Patagonia & Politics: Company Is a Longtime Contractor to the Defense Department

Chairman of the Joint Chiefs of Staff Gen. Mark Milley testifies before the House Armed Services Committee in Washington, D.C., July 9, 2020.
(Michael Reynolds/Reuters)

A little less than a year ago, I wrote about how Patagonia founder Yvon Chouinard, a billionaire, declared  “I’m an avowed socialist. I’m proud of it. That was a dirty word just a few years ago until Bernie Sanders brought it up” and how, in an interview with Fast Company magazine, insisted that Venezuela does not count as a socialist country. Chouinard’s face stared out from the cover of the magazine with the eye-catching headline: “CAPITALISM IS DEAD. LONG LIVE CAPITALISM.”

What I did not know until today is that Patagonia — an “unapologetically political” company — is also a longtime contractor to the U.S. Department of Defense. In May 2018,, which covers the industry of tactical gear, noted, “Patagonia has a dedicated team, focused on supporting USSOCOM with delivering US Made/Berry Compliant technical cold weather and combat uniforms as prime provider to the Protective Combat Uniform program.”

Even those familiar with Patagonia’s PCU work usually don’t know how long they have been supporting the military. My relationship with the brand goes back to the late 1980s, when I was assigned to 3rd ID’s Long Range Surveillance Detachment. We were issued thick dark blue pile suits to ward off the cold while in a hide site and polypropylene long underwear, complete with logo on the left chest. Not long after that, very close copies of those garments were included in the US Army’s Extended Cold Weather Clothing System. Right down to the nylon chest pocket.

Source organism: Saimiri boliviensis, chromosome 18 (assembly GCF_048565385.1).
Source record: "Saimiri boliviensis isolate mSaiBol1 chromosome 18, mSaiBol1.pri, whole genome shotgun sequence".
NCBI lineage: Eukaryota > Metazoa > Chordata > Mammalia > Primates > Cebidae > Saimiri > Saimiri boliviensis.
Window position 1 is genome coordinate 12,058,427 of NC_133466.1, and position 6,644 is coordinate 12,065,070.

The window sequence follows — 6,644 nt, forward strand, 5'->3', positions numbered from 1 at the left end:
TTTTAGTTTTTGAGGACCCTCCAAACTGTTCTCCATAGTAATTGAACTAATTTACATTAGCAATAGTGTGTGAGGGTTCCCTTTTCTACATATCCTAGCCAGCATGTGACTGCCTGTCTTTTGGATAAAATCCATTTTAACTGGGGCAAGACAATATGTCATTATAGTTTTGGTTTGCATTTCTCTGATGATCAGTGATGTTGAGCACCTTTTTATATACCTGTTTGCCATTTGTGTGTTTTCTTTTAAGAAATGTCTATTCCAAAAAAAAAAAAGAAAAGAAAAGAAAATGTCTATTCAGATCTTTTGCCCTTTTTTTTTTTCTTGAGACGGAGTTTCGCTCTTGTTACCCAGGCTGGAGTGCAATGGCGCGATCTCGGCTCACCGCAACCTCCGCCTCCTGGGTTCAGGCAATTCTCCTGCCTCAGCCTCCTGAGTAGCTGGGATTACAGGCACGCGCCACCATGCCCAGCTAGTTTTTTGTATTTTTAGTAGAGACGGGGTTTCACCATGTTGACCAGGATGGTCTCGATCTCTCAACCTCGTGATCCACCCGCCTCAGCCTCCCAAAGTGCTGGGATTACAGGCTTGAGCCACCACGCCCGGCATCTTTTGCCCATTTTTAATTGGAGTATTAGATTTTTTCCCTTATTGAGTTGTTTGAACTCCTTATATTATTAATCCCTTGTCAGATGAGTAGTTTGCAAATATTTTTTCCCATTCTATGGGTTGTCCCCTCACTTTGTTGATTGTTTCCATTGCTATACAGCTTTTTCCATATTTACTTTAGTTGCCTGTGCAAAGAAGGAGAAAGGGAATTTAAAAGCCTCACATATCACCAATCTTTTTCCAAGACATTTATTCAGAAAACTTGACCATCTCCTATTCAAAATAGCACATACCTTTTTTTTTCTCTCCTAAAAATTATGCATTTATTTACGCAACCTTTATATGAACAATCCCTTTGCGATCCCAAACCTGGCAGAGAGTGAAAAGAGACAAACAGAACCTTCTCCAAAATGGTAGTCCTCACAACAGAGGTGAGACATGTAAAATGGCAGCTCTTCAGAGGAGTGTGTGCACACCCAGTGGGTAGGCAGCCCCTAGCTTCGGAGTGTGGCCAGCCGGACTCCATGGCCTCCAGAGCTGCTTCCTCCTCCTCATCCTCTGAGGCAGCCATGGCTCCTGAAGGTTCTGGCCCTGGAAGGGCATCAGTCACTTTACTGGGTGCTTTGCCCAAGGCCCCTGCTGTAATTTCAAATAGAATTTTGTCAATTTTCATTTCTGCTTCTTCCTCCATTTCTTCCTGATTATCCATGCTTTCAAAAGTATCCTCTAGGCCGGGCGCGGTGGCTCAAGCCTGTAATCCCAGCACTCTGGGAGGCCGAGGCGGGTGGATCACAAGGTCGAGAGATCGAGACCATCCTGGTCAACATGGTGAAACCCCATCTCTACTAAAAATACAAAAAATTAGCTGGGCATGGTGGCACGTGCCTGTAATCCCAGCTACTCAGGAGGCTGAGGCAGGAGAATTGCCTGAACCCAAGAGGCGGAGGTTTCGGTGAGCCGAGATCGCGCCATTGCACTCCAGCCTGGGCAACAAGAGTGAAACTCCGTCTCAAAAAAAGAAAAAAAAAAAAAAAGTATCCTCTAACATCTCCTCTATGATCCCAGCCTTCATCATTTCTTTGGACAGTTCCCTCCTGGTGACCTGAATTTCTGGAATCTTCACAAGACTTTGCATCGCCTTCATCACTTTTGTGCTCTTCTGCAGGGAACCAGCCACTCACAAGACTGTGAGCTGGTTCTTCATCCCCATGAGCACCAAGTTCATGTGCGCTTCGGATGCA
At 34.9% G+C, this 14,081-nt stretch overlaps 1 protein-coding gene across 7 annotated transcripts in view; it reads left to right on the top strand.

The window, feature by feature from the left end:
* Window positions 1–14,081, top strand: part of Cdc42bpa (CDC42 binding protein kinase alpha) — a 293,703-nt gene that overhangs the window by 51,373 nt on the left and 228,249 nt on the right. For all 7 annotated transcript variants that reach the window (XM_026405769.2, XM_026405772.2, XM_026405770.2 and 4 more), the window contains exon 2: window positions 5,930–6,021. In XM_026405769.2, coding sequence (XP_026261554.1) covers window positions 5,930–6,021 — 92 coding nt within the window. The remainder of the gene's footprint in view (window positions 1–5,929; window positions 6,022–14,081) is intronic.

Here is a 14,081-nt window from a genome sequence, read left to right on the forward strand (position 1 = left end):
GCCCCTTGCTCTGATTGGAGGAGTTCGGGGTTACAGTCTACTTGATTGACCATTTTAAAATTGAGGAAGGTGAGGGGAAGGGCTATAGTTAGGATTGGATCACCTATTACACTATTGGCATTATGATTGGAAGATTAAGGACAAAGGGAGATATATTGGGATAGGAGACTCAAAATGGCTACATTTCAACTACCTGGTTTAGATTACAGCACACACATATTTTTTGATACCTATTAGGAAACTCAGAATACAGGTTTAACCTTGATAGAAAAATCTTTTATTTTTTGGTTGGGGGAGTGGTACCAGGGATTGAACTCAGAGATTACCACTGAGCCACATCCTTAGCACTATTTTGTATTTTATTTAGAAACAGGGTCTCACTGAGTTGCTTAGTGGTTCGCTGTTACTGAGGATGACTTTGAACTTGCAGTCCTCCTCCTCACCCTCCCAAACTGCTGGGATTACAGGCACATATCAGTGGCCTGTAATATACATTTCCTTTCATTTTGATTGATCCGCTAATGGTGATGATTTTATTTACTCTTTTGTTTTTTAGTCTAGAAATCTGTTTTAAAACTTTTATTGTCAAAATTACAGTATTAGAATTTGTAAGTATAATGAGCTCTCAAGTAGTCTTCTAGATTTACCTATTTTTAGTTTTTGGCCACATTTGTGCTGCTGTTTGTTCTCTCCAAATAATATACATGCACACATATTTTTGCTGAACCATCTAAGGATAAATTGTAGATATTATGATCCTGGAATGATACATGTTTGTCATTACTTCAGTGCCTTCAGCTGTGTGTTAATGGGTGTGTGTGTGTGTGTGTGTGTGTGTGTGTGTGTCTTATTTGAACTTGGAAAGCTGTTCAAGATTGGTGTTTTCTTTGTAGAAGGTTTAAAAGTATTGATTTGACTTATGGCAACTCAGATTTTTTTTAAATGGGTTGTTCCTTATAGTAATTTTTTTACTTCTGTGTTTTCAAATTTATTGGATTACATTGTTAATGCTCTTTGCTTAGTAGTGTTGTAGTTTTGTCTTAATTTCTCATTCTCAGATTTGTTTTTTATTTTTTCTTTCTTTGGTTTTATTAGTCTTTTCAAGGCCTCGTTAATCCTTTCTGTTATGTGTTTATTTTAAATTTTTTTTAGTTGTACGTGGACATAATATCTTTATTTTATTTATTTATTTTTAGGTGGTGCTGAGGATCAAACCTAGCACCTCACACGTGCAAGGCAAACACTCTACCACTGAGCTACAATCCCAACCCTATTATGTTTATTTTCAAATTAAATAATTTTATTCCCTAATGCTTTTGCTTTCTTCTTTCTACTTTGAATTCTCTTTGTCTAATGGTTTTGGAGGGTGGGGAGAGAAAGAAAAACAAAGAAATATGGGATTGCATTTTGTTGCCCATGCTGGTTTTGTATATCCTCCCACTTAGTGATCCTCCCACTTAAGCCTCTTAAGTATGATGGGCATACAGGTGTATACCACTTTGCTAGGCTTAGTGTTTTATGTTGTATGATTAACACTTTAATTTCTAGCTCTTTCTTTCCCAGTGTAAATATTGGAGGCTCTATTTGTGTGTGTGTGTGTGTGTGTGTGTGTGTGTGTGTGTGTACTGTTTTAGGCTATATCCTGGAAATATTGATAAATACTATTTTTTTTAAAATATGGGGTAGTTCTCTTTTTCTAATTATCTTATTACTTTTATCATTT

Throughout the 90s, SOF units would issue specialized pieces of Patagonia clothing for use in extreme environments. But it was not until the Global War On Terror that Patagonia answered the nation’s call and began developing entire clothing systems for SOF.

In July, in an article about apparel companies that have contracts with police agencies, GQ’s Sam Reiss noted:

Lost Arrow, Patagonia’s tactical clothing arm, is even more closely held. The clothes — overalls, some soft-shell jackets, a neck gaiter, all army green or grey — only appear on one webstore, Tactical Distributors, without Lost Arrow branding, marked as PATAGONIA TACTICAL *GOV’T SALES ONLY*. (Other tactical webstores, like us-elitegear and botach, each have Lost Arrow sections but don’t sell the brand). The only Lost Arrow mention in Patagonia’s corporate literature is a short one — ”Lost Arrow, Inc. dba Lost Arrow Project (government)” — on the Patagonia Works FAQ page.

Most people will have no problem with Patagonia developing and selling high-quality extreme weather gear for the U.S. military. Many companies would probably endlessly boast that their clothing is good enough for the world’s toughest soldiers, working in the world’s toughest conditions, but Patagonia is pretty quiet about that. Then again, some of Patagonia’s more stridently liberal customers, who see the U.S. military as an inherently imperialistic or destructive force, might not see the company’s military contracts as a sin that they can excuse or forgive.

How many companies are headed by self-described socialist billionaires who specifically include the support of liberal and progressive causes as part of their mission, but that also have military contracts?

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